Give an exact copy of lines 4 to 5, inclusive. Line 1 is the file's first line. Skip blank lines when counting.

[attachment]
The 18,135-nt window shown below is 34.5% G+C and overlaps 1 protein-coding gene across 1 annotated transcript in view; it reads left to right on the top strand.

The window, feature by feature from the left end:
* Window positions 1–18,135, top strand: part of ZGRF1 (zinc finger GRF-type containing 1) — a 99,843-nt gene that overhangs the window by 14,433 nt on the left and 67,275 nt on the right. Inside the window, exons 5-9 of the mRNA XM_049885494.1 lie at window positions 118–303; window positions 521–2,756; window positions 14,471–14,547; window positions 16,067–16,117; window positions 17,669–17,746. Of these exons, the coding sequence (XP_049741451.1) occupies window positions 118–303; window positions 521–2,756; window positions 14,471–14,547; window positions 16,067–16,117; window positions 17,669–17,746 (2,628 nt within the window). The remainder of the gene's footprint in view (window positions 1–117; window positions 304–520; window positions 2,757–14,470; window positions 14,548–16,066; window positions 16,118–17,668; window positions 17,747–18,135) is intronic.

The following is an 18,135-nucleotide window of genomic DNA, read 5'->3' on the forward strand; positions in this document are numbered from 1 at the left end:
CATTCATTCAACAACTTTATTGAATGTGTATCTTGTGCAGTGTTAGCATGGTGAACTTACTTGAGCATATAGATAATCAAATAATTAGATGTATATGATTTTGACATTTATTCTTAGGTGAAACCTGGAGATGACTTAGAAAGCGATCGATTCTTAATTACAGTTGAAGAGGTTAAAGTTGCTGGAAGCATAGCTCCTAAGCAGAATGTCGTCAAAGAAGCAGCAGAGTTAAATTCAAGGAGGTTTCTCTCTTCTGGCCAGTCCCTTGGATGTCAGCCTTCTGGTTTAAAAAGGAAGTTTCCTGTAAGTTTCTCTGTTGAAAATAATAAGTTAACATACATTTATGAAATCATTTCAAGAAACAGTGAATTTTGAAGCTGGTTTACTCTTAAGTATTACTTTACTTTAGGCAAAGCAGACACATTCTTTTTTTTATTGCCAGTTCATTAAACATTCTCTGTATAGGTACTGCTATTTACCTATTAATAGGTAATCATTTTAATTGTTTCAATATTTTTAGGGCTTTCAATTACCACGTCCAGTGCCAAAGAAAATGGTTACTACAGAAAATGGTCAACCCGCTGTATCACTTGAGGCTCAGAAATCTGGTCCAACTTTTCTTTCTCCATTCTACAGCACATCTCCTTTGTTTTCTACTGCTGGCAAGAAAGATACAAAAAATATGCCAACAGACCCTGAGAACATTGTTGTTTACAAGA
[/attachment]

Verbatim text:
The following is an 18,135-nucleotide window of genomic DNA, read 5'->3' on the forward strand; positions in this document are numbered from 1 at the left end:
CATTCATTCAACAACTTTATTGAATGTGTATCTTGTGCAGTGTTAGCATGGTGAACTTACTTGAGCATATAGATAATCAAATAATTAGATGTATATGATTTTGACATTTATTCTTAGGTGAAACCTGGAGATGACTTAGAAAGCGATCGATTCTTAATTACAGTTGAAGAGGTTAAAGTTGCTGGAAGCATAGCTCCTAAGCAGAATGTCGTCAAAGAAGCAGCAGAGTTAAATTCAAGGAGGTTTCTCTCTTCTGGCCAGTCCCTTGGATGTCAGCCTTCTGGTTTAAAAAGGAAGTTTCCTGTAAGTTTCTCTGTTGAAAATAATAAGTTAACATACATTTATGAAATCATTTCAAGAAACAGTGAATTTTGAAGCTGGTTTACTCTTAAGTATTACTTTACTTTAGGCAAAGCAGACACATTCTTTTTTTTATTGCCAGTTCATTAAACATTCTCTGTATAGGTACTGCTATTTACCTATTAATAGGTAATCATTTTAATTGTTTCAATATTTTTAGGGCTTTCAATTACCACGTCCAGTGCCAAAGAAAATGGTTACTACAGAAAATGGTCAACCCGCTGTATCACTTGAGGCTCAGAAATCTGGTCCAACTTTTCTTTCTCCATTCTACAGCACATCTCCTTTGTTTTCTACTGCTGGCAAGAAAGATACAAAAAATATGCCAACAGACCCTGAGAACATTGTTGTTTACAAGA